It is interesting to note that the index that performs best is the only index that is not capitalisation-weighted. The Dow Jones Industrials Average actually uses a price-weighting methodology. While this methodology is subject to severe criticism, it seems that capitalisation-weighting is even less attractive in terms of efficiency.

The illustration below maps the indices according to their ranks for the style stability and the efficiency criterion. This illustration shows visually what the profile of each index is. The indices in the “south-westerly” quarter of the graph have high ranks in terms of both efficiency and stability. The indices in the “north-westerly” quarter have low ranks for efficiency, but are in the upper half of the indices studied in terms of the style stability criterion. Likewise, the indices in the “south-easterly” quarter are poor in terms of stability of style, but are among the most efficient. Finally, the “north-easterly” quarter contains indices that have low ranks according to both criteria

Ranks of Indices

This illustration is based on Table 20 of the complete document. The rank obtained for the efficiency criterion is indicated on the vertical axis while the rank obtained for style stability is indicated on the horizontal axis. The lines at the centre indicate a rank of 5.5, which corresponds to the average rank among the 11 indices. The ranks are based on Table 7 (section two) and Table 15 B (section three of the complete document). The indices are ranked in ascending order for the style drift scores from Table 7. The ranks for efficiency are taken directly from Table 15 B of the complete document.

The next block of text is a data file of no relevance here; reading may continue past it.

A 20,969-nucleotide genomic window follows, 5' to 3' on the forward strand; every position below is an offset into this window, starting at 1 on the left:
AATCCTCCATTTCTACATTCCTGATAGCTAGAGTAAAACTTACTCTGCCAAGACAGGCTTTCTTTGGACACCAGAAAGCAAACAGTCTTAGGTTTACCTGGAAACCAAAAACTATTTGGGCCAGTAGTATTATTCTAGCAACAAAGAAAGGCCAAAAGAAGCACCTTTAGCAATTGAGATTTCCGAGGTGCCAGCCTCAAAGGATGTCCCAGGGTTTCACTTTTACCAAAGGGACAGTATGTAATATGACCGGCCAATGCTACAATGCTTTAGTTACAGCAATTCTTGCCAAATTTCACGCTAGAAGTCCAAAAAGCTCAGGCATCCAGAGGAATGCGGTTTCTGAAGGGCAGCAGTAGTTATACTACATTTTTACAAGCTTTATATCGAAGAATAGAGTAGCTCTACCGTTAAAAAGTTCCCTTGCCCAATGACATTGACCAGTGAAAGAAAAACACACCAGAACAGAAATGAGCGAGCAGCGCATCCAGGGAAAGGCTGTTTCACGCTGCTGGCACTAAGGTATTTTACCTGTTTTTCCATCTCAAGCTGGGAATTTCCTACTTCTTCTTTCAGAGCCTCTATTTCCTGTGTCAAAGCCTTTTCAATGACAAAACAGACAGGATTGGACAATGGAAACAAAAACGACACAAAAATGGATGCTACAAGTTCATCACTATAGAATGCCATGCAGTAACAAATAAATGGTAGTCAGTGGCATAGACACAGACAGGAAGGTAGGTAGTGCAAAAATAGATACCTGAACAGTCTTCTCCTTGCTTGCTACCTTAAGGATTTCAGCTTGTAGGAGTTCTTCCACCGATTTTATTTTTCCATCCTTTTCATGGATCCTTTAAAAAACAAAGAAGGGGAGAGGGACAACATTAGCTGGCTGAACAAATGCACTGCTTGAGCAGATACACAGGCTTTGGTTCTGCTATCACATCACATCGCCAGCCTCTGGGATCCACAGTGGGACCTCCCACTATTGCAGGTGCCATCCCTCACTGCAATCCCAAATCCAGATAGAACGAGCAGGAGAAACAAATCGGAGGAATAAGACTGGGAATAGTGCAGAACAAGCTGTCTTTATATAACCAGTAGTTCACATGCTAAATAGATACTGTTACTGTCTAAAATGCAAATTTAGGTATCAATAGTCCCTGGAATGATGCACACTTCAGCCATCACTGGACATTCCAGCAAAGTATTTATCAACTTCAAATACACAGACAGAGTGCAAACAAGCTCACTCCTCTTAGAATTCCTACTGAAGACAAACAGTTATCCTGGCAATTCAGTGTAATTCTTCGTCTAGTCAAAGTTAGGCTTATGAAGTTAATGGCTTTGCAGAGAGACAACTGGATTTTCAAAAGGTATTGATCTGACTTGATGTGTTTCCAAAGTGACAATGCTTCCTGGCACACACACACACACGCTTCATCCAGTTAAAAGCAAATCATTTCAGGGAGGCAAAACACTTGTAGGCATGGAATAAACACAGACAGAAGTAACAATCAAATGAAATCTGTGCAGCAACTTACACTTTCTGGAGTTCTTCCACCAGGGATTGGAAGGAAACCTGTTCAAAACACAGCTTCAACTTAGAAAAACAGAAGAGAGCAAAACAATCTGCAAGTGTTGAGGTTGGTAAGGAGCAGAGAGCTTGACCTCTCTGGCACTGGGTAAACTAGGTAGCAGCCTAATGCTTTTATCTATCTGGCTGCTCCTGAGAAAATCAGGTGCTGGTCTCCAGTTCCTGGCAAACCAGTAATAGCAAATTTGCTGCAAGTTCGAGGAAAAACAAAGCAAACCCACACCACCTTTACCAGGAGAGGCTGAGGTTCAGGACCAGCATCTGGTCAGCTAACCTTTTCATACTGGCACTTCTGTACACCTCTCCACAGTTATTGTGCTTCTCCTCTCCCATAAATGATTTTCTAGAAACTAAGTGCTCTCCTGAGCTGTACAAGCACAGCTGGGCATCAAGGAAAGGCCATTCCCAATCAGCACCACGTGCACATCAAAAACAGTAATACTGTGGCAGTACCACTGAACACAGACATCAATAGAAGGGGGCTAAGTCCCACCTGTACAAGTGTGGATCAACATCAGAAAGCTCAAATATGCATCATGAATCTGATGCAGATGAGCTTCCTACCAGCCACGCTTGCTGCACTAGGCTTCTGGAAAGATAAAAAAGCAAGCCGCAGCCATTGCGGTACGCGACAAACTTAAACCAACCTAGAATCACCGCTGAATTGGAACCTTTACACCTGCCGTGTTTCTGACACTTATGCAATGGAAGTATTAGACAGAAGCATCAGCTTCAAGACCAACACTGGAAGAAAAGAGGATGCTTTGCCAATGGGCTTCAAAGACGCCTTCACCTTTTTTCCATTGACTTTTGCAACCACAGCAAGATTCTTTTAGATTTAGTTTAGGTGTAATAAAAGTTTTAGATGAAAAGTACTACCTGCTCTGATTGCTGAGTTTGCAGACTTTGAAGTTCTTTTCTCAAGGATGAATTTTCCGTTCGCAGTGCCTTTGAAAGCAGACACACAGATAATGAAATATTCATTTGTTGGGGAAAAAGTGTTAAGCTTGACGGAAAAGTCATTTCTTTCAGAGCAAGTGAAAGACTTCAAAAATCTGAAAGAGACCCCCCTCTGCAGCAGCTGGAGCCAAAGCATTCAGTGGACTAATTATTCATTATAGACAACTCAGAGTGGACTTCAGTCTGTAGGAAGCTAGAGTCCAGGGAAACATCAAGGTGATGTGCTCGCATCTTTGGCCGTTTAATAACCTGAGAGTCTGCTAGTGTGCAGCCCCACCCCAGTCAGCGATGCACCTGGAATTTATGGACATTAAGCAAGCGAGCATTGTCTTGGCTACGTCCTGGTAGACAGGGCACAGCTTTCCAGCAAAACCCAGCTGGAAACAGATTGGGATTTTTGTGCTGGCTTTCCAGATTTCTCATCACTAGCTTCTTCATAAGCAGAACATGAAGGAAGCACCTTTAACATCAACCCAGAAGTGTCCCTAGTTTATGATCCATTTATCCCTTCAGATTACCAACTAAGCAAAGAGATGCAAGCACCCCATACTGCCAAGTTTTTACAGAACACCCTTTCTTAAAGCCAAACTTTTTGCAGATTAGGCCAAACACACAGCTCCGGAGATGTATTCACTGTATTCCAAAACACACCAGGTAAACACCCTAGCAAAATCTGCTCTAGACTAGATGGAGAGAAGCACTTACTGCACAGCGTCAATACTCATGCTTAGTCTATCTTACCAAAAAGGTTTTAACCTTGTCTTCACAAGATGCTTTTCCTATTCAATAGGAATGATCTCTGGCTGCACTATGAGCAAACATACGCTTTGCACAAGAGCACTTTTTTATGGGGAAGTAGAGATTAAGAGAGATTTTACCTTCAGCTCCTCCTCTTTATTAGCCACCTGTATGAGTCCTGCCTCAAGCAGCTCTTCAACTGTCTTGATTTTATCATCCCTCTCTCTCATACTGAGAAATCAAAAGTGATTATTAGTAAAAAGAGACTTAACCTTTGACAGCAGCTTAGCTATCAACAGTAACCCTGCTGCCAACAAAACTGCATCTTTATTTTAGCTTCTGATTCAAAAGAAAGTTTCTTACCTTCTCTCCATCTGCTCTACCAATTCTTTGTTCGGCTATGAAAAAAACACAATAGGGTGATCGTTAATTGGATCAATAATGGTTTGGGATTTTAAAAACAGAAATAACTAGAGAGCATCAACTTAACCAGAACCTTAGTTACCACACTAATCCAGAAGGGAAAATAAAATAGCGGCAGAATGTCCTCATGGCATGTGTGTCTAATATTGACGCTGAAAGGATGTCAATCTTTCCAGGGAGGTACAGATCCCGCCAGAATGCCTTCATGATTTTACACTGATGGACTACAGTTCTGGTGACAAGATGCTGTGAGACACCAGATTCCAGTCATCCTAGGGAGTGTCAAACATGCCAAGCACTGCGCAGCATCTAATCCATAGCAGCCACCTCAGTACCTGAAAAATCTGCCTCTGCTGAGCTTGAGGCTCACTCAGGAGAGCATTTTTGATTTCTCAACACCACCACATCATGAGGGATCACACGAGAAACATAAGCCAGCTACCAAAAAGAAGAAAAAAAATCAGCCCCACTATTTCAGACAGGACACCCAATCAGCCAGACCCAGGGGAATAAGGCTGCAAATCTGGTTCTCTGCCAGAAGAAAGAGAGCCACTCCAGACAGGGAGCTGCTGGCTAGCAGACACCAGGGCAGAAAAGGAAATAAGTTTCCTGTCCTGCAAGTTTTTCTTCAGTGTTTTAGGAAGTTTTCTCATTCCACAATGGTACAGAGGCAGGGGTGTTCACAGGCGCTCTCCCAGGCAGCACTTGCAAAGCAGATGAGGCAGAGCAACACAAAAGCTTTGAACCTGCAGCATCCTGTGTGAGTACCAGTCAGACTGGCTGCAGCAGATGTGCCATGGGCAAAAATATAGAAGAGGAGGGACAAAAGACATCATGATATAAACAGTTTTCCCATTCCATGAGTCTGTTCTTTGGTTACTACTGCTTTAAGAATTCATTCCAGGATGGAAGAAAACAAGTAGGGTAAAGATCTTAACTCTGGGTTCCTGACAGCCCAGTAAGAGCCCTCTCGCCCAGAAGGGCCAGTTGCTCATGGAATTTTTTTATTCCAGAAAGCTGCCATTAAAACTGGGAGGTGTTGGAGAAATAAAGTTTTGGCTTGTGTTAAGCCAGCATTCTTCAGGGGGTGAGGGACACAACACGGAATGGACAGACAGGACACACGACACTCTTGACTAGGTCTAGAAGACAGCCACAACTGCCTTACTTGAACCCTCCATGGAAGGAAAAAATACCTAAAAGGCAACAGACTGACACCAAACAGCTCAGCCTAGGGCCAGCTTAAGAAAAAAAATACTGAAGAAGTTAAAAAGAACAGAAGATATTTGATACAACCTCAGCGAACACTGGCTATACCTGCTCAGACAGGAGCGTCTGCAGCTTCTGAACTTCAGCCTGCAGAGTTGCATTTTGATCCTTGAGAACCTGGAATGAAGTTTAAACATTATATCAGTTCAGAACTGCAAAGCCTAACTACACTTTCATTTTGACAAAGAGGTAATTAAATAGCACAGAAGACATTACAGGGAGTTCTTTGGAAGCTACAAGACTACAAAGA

This illustration shows quite clearly that there is no index which unambiguously dominates the other indices. The S&P 500, for example, has the lowest style drift score from style weights that were obtained from a returns-based style analysis. On the other hand, when the location of the S&P 500 index in the mean variance plane is compared to portfolios on the mean variance frontier, it only obtains the sixth rank among all the indices studied. Likewise, the Dow Jones Industrial index obtains the leading rank in terms of efficiency, but shows pronounced variability of style weights leading to rank 11, the last rank among all the indices, with respect to this latter criterion.

It should be noted that indices for the same geographic regions obtain quite dissimilar profiles in this plot. For the US stock market, for example, the S&P 500 ranks well in terms of style stability and poorly in terms of efficiency, the Dow Jones Industrial ranks well in terms of efficiency but very poorly in terms of stable style exposure. The Russell 2000 index obtains low ranks with respect to both criteria. The picture for European and indices is equally disparate, while the Japanese indices map each other more closely.